Now before you start sending me hate mail, please indulge me as I explain what I mean.
I watched my mother die from cancer. I’ve had many friends and other family members that have suffered from the disease. It is horrific and devastating. I wish it on no one.
However, like cancer, with Lyme disease you are fighting for your life, every day.
First: When someone tells you they have cancer, there is an instant reaction of sympathy and concern. A knowing of what is to come for your friend or family member. I’ve met very few people over the years that know anything more of Lyme other than it is an “east coast” thing. Chances are someone who is suffering has had years of debilitating symptoms and fear of the unknown well before they got a diagnosis. This is a very isolating illness as you are for the most part in it on your own. I would be lying if I didn’t say that my feelings have been hurt by both family and friends who don’t reach out. I tell myself that they just don’t understand the severity of Lyme, but it hurts nonetheless. A casserole brought to my house might be nice. Admittedly, that would be a pretty boring meal considering the dietary restrictions and all…
Second: There are no outward signs of Lyme disease. We don’t lose our hair with treatment. We may lose weight, but we may not. We do look exhausted (I can pick out a Lymie a mile away), but this has probably been our look for so long, it seems normal to you. You also don’t see that every bone/joint in our bodies hurts all the time, not to mention the exhaustion, the Alzheimers effects and an incredibly damaged digestive and nervous systems.
Third: There are no pink ribbons or three-day walks for Lyme disease, yet it is more prevalent than both AIDS and breast cancer. (You really should listen to the podcast!)
Fourth: You can come with me to my doctor’s appointment; however, all that will entail is going over blood work and general information. (Still I am forever grateful for those that have accompanied me.) There is no sitting, for me at least, while having treatment at a center. I suffer at home, in bed. If you have someone to help you with your PICC line or meds and someone who can sit by you at night when the sweats come, the nausea kicks in, and when the mind-bending headaches and insomnia won’t go away, you are lucky.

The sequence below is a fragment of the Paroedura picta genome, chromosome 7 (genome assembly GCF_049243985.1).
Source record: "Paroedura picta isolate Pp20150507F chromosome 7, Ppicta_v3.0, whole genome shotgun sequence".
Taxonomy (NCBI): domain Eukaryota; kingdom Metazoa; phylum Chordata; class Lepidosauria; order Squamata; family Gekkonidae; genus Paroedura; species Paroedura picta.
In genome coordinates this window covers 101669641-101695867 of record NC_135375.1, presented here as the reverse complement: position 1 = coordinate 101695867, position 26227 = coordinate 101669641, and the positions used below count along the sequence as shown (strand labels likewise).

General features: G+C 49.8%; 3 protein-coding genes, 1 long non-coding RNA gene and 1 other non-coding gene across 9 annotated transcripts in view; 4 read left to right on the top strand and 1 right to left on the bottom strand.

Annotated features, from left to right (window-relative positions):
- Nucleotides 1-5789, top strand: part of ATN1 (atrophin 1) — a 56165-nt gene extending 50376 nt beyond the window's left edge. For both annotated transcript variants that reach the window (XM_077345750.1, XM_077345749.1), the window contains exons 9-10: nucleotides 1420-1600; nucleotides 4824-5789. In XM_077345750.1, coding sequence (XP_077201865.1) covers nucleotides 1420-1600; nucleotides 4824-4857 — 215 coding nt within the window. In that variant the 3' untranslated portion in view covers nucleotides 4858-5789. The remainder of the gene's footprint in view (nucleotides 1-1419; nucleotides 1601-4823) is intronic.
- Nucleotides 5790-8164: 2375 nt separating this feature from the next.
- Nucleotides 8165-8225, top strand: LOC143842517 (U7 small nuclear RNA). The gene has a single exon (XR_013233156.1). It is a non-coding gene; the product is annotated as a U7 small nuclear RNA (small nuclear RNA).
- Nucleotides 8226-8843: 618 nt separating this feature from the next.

Fifth: There is no timeline for treating Lyme. I know people have had to treat cancer and other diseases more than once, and that sucks big time. However, I don’t get any kind of timeframe for treatment. There is no six months of chemo then radiation. I have felt on many occasions that I’d give anything to have these treatments. At least then I’d have some sort of end date, even temporarily.
If I was told that I’d have to lop off my breasts, go through radiation and chemo, lose my hair and be sick for one, two, five or even ten years, I’d say sign me up! Sounds crazy right? I’m in year 21 of living with an invisible illness that just continued to get worse and worse with no answer for more than 18 of those 21 years.. I would not ever go through the process I’m going through now again. As happy as I am to have my doctor and the treatment I have had, it’s not worth doing again. Treatment is worse than the disease itself often. It has taken me to dark places so many times. I’d much rather be hanging in heaven with my mom most of the time. Having said all that, I feel that there is nothing that I can’t do after all I’ve been through. I’m a freakin rock star, no doubt, but I wouldn’t put my body through this again.
Treatment needs to get better. Fast.
pictures taken from a trip to the emergency room with Lyme related problems.
Sixth: Most Lyme specialists don’t take insurance. This is very expensive to treat properly. Over the past two decades I’ve spent tens of thousands of dollars out of pocket. This has to change. We need more research and financing so that others won’t have to suffer the way so many of us have. Even with medical coverage, my medication can run up to over a thousand dollars a month.
As a side note, some doctors who specialize in Lyme have had to shut down their practices and have lost their licenses for treating patients outside of ridiculous guidelines. I’m looking at you IDSA! I could school just about any doctor on the West Coast about this disease. It’s insulting how many times doctors have said uninformed things to me.
If it sounds like I’m angry, I guess I am a bit. I’m mostly just sick and sad. And until/unless the medical field gets on board, we have to shout from every rooftop.
Lyme disease is just as awful as cancer and deserves the same platform as other more commonly known illnesses.
Thanks for listening.